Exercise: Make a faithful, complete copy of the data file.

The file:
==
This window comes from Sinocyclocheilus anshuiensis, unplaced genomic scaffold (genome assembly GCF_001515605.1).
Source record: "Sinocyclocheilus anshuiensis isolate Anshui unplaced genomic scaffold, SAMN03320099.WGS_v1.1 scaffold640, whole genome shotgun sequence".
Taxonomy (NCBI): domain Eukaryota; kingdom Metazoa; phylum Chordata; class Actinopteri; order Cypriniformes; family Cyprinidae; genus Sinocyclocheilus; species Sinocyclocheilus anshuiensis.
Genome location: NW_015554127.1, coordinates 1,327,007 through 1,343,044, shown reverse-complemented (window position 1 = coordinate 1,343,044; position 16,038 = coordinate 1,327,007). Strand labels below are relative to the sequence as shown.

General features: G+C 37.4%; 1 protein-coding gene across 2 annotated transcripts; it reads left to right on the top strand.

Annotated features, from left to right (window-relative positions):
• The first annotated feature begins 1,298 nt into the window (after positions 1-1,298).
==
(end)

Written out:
This window comes from Sinocyclocheilus anshuiensis, unplaced genomic scaffold (genome assembly GCF_001515605.1).
Source record: "Sinocyclocheilus anshuiensis isolate Anshui unplaced genomic scaffold, SAMN03320099.WGS_v1.1 scaffold640, whole genome shotgun sequence".
Taxonomy (NCBI): domain Eukaryota; kingdom Metazoa; phylum Chordata; class Actinopteri; order Cypriniformes; family Cyprinidae; genus Sinocyclocheilus; species Sinocyclocheilus anshuiensis.
Genome location: NW_015554127.1, coordinates 1,327,007 through 1,343,044, shown reverse-complemented (window position 1 = coordinate 1,343,044; position 16,038 = coordinate 1,327,007). Strand labels below are relative to the sequence as shown.

General features: G+C 37.4%; 1 protein-coding gene across 2 annotated transcripts; it reads left to right on the top strand.

Annotated features, from left to right (window-relative positions):
• The first annotated feature begins 1,298 nt into the window (after positions 1-1,298).